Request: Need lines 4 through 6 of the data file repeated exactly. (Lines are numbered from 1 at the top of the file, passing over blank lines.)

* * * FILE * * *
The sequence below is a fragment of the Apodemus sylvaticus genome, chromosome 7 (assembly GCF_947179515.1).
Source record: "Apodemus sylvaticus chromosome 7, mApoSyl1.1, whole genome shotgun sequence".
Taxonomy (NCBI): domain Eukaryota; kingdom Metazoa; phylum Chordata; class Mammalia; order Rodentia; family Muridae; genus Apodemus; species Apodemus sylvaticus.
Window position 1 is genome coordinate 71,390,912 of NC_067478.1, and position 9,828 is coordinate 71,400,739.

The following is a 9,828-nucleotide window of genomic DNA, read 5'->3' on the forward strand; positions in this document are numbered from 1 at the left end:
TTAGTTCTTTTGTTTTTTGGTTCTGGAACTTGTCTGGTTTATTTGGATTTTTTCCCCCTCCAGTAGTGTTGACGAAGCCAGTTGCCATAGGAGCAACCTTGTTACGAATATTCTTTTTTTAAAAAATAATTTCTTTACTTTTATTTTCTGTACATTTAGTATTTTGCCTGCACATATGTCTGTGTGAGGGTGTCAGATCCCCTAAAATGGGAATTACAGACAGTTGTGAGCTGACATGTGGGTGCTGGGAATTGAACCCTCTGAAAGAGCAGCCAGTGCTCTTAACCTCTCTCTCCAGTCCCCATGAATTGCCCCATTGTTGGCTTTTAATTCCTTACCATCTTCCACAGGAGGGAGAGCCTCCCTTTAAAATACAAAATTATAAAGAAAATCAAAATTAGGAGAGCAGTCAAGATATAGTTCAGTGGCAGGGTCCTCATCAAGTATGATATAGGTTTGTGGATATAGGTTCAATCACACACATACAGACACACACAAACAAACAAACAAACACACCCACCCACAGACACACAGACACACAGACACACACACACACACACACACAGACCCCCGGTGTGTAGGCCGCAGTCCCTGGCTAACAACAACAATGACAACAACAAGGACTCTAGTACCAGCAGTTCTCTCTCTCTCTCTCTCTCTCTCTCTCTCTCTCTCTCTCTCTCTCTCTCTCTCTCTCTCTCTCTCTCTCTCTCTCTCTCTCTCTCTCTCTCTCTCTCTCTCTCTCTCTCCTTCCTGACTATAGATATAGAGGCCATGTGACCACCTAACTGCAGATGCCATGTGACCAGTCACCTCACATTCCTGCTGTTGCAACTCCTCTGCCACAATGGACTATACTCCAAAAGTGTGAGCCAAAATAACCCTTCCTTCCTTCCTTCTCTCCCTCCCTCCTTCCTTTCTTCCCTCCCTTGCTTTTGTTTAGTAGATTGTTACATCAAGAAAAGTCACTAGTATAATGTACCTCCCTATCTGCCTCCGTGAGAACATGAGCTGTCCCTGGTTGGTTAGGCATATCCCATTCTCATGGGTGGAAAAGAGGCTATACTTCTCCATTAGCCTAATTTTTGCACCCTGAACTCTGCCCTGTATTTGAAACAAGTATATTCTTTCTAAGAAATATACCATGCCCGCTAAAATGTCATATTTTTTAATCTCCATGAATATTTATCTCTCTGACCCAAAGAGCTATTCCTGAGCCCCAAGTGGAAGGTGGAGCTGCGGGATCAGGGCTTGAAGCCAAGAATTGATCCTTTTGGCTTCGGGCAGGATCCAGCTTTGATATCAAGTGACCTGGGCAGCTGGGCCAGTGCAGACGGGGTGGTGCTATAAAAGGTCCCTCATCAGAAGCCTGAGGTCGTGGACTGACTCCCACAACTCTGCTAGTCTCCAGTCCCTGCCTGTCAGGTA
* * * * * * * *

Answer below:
Window position 1 is genome coordinate 71,390,912 of NC_067478.1, and position 9,828 is coordinate 71,400,739.

The following is a 9,828-nucleotide window of genomic DNA, read 5'->3' on the forward strand; positions in this document are numbered from 1 at the left end:
TTAGTTCTTTTGTTTTTTGGTTCTGGAACTTGTCTGGTTTATTTGGATTTTTTCCCCCTCCAGTAGTGTTGACGAAGCCAGTTGCCATAGGAGCAACCTTGTTACGAATATTCTTTTTTTAAAAAATAATTTCTTTACTTTTATTTTCTGTACATTTAGTATTTTGCCTGCACATATGTCTGTGTGAGGGTGTCAGATCCCCTAAAATGGGAATTACAGACAGTTGTGAGCTGACATGTGGGTGCTGGGAATTGAACCCTCTGAAAGAGCAGCCAGTGCTCTTAACCTCTCTCTCCAGTCCCCATGAATTGCCCCATTGTTGGCTTTTAATTCCTTACCATCTTCCACAGGAGGGAGAGCCTCCCTTTAAAATACAAAATTATAAAGAAAATCAAAATTAGGAGAGCAGTCAAGATATAGTTCAGTGGCAGGGTCCTCATCAAGTATGATATAGGTTTGTGGATATAGGTTCAATCACACACATACAGACACACACAAACAAACAAACAAACACACCCACCCACAGACACACAGACACACAGACACACACACACACACACACACAGACCCCCGGTGTGTAGGCCGCAGTCCCTGGCTAACAACAACAATGACAACAACAAGGACTCTAGTACCAGCAGTTCTCTCTCTCTCTCTCTCTCTCTCTCTCTCTCTCTCTCTCTCTCTCTCTCTCTCTCTCTCTCTCTCTCTCTCTCTCTCTCTCTCTCTCTCTCTCTCTCTCTCTCTCTCTCCTTCCTGACTATAGATATAGAGGCCATGTGACCACCTAACTGCAGATGCCATGTGACCAGTCACCTCACATTCCTGCTGTTGCAACTCCTCTGCCACAATGGACTATACTCCAAAAGTGTGAGCCAAAATAACCCTTCCTTCCTTCCTTCTCTCCCTCCCTCCTTCCTTTCTTCCCTCCCTTGCTTTTGTTTAGTAGATTGTTACATCAAGAAAAGTCACTAGTATAATGTACCTCCCTATCTGCCTCCGTGAGAACATGAGCTGTCCCTGGTTGGTTAGGCATATCCCATTCTCATGGGTGGAAAAGAGGCTATACTTCTCCATTAGCCTAATTTTTGCACCCTGAACTCTGCCCTGTATTTGAAACAAGTATATTCTTTCTAAGAAATATACCATGCCCGCTAAAATGTCATATTTTTTAATCTCCATGAATATTTATCTCTCTGACCCAAAGAGCTATTCCTGAGCCCCAAGTGGAAGGTGGAGCTGCGGGATCAGGGCTTGAAGCCAAGAATTGATCCTTTTGGCTTCGGGCAGGATCCAGCTTTGATATCAAGTGACCTGGGCAGCTGGGCCAGTGCAGACGGGGTGGTGCTATAAAAGGTCCCTCATCAGAAGCCTGAGGTCGTGGACTGACTCCCACAACTCTGCTAGTCTCCAGTCCCTGCCTGTCAGGTA